AIPT: I think you’ve nailed this great tone between “death is scary” and also “it’s just another thing we do in life, like taxes.” How do you think people should feel about death as it’s portrayed here? Is there some deeper meaning or gesture at work here?
OCB: That’s a tough one. I’m currently reading an amazing book called Dark Archives, about the history of books bound in human skin. Strange, I know, but hey, I write about dead people. The author, Megan Rosenbloom, is an incredible storyteller in her own right, a librarian, and a leader in the death-positive movement. You can read about it on her website, or on The Order of the Good Death website, but basically, the movement surrounds not hiding death or the subject of death. That we should talk about death and dying, and that doing so isn’t morbid, it’s natural, healthy, and helpful. I agree with, and have been incredibly inspired by these words.
Much as I was when Chrissy Teigen took the courageous step of publicly discussing the heartbreaking loss of her baby. Fearing or hiding from death isn’t healthy or helpful in a world where every single one of us dies and experiences loss. Imagine if you were terrified to go to the bathroom? Or eat food? Any therapist would tell you that’s not a healthy fear, because those things are necessities in our lives. It sounds silly, but it’s true. Talking about death isn’t always easy. Neither is writing about it. But by having the discussion, perhaps we can get one step closer to relieving ourselves of the fear of death, and bring us that much more freedom to live the lives we have.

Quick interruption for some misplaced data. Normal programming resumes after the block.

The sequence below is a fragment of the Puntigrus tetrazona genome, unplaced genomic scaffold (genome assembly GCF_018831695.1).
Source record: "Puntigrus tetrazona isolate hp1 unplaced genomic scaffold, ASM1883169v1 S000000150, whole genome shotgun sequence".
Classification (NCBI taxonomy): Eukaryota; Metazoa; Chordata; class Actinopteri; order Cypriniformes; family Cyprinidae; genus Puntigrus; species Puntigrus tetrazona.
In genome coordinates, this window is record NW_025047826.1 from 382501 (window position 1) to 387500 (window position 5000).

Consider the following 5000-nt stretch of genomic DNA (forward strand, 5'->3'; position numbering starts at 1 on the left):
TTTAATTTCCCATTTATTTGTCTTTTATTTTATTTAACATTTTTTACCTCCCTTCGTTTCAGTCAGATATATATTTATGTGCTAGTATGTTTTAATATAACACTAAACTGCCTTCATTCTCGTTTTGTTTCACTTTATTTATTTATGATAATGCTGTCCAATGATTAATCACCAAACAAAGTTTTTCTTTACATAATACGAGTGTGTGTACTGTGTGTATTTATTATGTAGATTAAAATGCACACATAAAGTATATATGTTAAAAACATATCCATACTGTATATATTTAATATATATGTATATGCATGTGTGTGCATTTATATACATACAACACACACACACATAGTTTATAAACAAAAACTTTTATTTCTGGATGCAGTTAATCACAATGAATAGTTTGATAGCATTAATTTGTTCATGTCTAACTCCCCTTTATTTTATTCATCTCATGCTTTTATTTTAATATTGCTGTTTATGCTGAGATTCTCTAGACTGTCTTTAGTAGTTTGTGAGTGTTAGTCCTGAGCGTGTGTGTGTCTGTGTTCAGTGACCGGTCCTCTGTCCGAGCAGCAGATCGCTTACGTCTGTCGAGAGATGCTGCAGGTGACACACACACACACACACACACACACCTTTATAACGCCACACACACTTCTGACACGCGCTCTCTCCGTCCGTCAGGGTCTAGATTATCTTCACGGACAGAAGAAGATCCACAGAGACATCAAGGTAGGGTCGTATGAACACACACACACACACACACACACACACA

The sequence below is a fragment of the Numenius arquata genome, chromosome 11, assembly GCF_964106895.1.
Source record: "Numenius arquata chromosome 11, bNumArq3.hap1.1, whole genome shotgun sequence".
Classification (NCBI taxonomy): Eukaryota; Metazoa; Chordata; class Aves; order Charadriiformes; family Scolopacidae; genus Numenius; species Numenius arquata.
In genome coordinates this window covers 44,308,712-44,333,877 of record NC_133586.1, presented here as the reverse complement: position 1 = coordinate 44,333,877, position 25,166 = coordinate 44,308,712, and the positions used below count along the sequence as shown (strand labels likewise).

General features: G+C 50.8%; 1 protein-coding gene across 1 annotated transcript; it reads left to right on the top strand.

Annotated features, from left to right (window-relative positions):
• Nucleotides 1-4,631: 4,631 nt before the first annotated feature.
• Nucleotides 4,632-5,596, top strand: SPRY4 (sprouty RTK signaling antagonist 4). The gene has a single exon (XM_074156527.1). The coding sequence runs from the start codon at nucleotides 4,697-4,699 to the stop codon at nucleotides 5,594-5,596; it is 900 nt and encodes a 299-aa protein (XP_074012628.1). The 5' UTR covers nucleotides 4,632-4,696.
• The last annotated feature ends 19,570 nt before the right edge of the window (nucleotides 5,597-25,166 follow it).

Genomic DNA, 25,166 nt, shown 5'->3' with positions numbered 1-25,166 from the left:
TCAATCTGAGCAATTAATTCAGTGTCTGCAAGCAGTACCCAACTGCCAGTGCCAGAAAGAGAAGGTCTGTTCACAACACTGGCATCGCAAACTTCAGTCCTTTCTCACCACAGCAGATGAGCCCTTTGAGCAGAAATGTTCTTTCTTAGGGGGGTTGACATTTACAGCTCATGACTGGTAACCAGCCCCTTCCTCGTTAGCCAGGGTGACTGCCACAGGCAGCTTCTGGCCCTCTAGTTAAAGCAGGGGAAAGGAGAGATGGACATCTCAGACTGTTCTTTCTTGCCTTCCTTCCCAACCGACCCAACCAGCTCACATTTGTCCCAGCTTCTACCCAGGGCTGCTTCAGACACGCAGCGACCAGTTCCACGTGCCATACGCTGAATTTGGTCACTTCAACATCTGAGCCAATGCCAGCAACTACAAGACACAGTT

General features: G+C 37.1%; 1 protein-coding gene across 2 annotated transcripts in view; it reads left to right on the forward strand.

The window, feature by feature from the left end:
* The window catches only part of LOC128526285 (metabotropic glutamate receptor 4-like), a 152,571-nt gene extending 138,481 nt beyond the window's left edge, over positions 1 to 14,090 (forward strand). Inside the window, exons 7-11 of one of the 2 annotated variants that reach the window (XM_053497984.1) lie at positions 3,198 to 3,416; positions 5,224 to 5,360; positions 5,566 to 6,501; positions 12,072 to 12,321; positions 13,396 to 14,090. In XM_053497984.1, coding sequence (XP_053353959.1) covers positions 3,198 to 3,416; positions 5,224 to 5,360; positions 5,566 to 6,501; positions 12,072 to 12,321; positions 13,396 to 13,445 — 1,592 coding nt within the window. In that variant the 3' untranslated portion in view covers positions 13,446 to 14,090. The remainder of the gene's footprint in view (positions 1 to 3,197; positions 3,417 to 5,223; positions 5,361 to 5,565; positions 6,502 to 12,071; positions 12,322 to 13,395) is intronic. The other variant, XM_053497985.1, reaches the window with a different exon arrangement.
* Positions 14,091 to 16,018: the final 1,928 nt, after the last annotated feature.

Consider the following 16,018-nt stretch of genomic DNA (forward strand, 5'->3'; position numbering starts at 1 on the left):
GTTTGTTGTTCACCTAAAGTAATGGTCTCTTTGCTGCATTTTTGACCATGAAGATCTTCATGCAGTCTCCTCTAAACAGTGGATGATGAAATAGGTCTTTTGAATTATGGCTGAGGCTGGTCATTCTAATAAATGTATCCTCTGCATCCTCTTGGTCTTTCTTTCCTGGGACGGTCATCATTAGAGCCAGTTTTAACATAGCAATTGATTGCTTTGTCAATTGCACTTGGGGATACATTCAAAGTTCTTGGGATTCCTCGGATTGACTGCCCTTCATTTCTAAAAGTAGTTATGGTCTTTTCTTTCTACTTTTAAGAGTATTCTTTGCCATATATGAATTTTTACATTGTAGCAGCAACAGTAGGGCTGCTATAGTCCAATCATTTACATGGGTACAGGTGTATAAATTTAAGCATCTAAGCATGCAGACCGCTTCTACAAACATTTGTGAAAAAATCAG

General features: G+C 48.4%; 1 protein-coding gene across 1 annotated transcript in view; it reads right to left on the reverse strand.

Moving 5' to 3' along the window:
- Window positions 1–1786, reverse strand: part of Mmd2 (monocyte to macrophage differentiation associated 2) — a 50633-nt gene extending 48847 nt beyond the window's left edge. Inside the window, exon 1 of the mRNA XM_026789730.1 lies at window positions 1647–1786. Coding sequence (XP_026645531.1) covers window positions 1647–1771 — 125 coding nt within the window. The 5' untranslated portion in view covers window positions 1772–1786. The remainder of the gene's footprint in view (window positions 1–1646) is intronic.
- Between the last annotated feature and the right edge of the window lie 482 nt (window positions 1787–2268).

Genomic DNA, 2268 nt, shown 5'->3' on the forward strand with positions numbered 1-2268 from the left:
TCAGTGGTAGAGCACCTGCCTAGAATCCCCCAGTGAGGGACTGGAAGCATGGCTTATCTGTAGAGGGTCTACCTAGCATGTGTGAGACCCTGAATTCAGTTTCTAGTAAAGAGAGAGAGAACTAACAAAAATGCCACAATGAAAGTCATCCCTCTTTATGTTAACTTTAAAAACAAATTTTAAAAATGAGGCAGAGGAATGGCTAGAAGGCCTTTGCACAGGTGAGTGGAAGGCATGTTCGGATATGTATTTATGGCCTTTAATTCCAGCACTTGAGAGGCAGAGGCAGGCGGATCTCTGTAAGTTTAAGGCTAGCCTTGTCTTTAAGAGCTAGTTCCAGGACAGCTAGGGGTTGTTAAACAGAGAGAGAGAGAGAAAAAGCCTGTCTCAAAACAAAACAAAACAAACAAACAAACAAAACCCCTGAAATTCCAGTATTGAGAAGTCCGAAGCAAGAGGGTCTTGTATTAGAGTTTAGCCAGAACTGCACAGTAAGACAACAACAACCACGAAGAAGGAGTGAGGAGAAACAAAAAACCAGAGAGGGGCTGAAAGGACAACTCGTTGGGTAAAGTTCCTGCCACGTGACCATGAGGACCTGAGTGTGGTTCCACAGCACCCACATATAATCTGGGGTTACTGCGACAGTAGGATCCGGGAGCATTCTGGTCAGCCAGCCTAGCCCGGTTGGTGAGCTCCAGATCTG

AIPT: What was it like working with Luca Merli? What did he bring to the table in terms of helping to shape the scope and story?
OCB: Luca is a dream to work with. Honestly, most of the time, I feel like he crawled into my brain and turned my imagination into art. What he does is honestly the most true expression of that word, and Silver City has benefitted so much from his skill, attention to detail, and dedication. He’s also extremely open, and any time I have had notes — which has been few and far between — the discussions we have always bring the art and the story to the next level. I’ve never met him face to face, but I’m thinking about a trip to Italy just so I can buy him a drink. He’s amazing.
AIPT: Why should anyone pick up issue #1?
OCB: Oh wow… forcing me to be my own salesman, huh? Well, I can’t speak to why anyone should pick it up, but here’s why I would: It’s an underdog story with a kick ass Latina protagonist I would kill to be friends with. The world is dark and mysterious, vet vibrant, with a mythos that has taken half a lifetime to fully develop. The supporting characters are all from different times and places in history, which makes it super fun to see them all together. And lastly, this is a huge, epic story, with many more chapters to come. But, I only get to write them if people grab these first five books. So, if you want to be part of the unfolding of an awesome new journey, pick up a copy. Find me on the socials, tell me what you think.
If you like it, tell your friends and family about it. Content is driven by audiences, and creators are nothing without their fans. Here’s hoping Silver City earns me a few more. I would be so, completely honored.